Calcific tendonitis of the shoulder is a common disorder caused by calcium hydroxyapatite deposition;1 the pathogenesis is not well-known. Several authors believe that it is related to degeneration of the tendon with an abnormal reparative response, leading to calcium hydroxyapatite crystal deposition.2 and 3 Usually, calcium deposition causes tendonitis and/or bursitis with acute severe pain and tenderness. It may have a chronic course with acute exacerbations and periods of remission.1, 2 and 3 The shoulder is the most common site of calcium hydroxyapatite precipitation, with an elective localization in the supraspinatus tendon, usually 1 cm from its insertion on the promontory of the humeral greater tuberosity.2 and 3 Other affected sites in the shoulder include the infraspinatus, teres minor, and the subscapularis tendon, in descending order of frequency.1, 2, 3, 4 and 5 If calcium crystal precipitation involves the intramuscular part of the tendon, it may cause massive intramuscular inflammation with an high signal intensity on T2-weighted magnetic resonance imaging (MRI) images. This appearance on MRI can simulate other conditions of high signal intensity on T2-weighted images within muscle, such as denervation injury, focal myopathies, and neoplasms.6, 7, 8 and 9 Parsonage–Turner syndrome (PTs), also known as acute brachial neuritis, is characterized by clinical acute onset with shoulder pain followed by muscular weakness. The typical MRI finding of this condition is a diffuse high signal intensity on oedema-sensitive sequences [fat-saturated T2- and/or proton density-weighted and short-tau inversion recovery (STIR) images], involving one or more muscles innervated by the brachial plexus.10 Muscle hyperintensity is due to denervation and usually appears 2 weeks after denervation but, in some cases, can be seen as early as 4 days after nerve injury.11 The present report describes a case of intramuscular calcific tendonitis of the shoulder mimicking acute brachial neuritis (PTs) clinically and on MRI.

Calcific tendonitis of supraspinatus simulating acute brachial neuritis (Parsonage-Turner syndrome).

MILETO, ACHILLE;GAETA, Michele
2011-01-01

Abstract

Calcific tendonitis of the shoulder is a common disorder caused by calcium hydroxyapatite deposition;1 the pathogenesis is not well-known. Several authors believe that it is related to degeneration of the tendon with an abnormal reparative response, leading to calcium hydroxyapatite crystal deposition.2 and 3 Usually, calcium deposition causes tendonitis and/or bursitis with acute severe pain and tenderness. It may have a chronic course with acute exacerbations and periods of remission.1, 2 and 3 The shoulder is the most common site of calcium hydroxyapatite precipitation, with an elective localization in the supraspinatus tendon, usually 1 cm from its insertion on the promontory of the humeral greater tuberosity.2 and 3 Other affected sites in the shoulder include the infraspinatus, teres minor, and the subscapularis tendon, in descending order of frequency.1, 2, 3, 4 and 5 If calcium crystal precipitation involves the intramuscular part of the tendon, it may cause massive intramuscular inflammation with an high signal intensity on T2-weighted magnetic resonance imaging (MRI) images. This appearance on MRI can simulate other conditions of high signal intensity on T2-weighted images within muscle, such as denervation injury, focal myopathies, and neoplasms.6, 7, 8 and 9 Parsonage–Turner syndrome (PTs), also known as acute brachial neuritis, is characterized by clinical acute onset with shoulder pain followed by muscular weakness. The typical MRI finding of this condition is a diffuse high signal intensity on oedema-sensitive sequences [fat-saturated T2- and/or proton density-weighted and short-tau inversion recovery (STIR) images], involving one or more muscles innervated by the brachial plexus.10 Muscle hyperintensity is due to denervation and usually appears 2 weeks after denervation but, in some cases, can be seen as early as 4 days after nerve injury.11 The present report describes a case of intramuscular calcific tendonitis of the shoulder mimicking acute brachial neuritis (PTs) clinically and on MRI.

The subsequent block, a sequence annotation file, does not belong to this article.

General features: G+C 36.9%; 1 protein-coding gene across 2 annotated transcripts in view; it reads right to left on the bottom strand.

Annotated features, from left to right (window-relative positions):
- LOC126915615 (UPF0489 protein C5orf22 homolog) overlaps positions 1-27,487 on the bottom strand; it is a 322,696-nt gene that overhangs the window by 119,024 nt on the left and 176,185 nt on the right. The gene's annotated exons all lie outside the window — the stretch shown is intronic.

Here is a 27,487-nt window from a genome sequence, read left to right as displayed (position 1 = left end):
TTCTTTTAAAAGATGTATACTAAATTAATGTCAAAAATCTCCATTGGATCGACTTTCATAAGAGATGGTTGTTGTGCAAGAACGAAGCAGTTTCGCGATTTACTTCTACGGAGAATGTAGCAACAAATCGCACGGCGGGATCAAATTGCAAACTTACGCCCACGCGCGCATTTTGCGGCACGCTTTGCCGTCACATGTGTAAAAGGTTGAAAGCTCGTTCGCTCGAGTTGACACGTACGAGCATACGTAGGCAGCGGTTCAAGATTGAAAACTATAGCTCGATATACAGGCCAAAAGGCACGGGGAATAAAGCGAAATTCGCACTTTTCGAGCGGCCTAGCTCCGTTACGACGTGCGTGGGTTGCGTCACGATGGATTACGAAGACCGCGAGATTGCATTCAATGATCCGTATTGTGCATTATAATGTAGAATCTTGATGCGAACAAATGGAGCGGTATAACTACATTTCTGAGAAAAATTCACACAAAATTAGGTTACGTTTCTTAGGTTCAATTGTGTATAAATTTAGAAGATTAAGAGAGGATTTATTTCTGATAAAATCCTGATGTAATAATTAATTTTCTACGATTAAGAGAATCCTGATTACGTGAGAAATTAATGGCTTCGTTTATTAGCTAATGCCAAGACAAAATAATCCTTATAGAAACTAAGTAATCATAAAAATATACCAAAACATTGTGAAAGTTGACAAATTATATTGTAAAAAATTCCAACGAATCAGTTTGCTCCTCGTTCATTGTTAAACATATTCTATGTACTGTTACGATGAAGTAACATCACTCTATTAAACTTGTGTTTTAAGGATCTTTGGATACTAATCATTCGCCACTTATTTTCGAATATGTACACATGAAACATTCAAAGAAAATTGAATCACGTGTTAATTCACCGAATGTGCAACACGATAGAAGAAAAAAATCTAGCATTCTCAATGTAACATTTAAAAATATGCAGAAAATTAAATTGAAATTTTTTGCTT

2011
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Utilizza questo identificativo per citare o creare un link a questo documento: https://hdl.handle.net/11570/3018575
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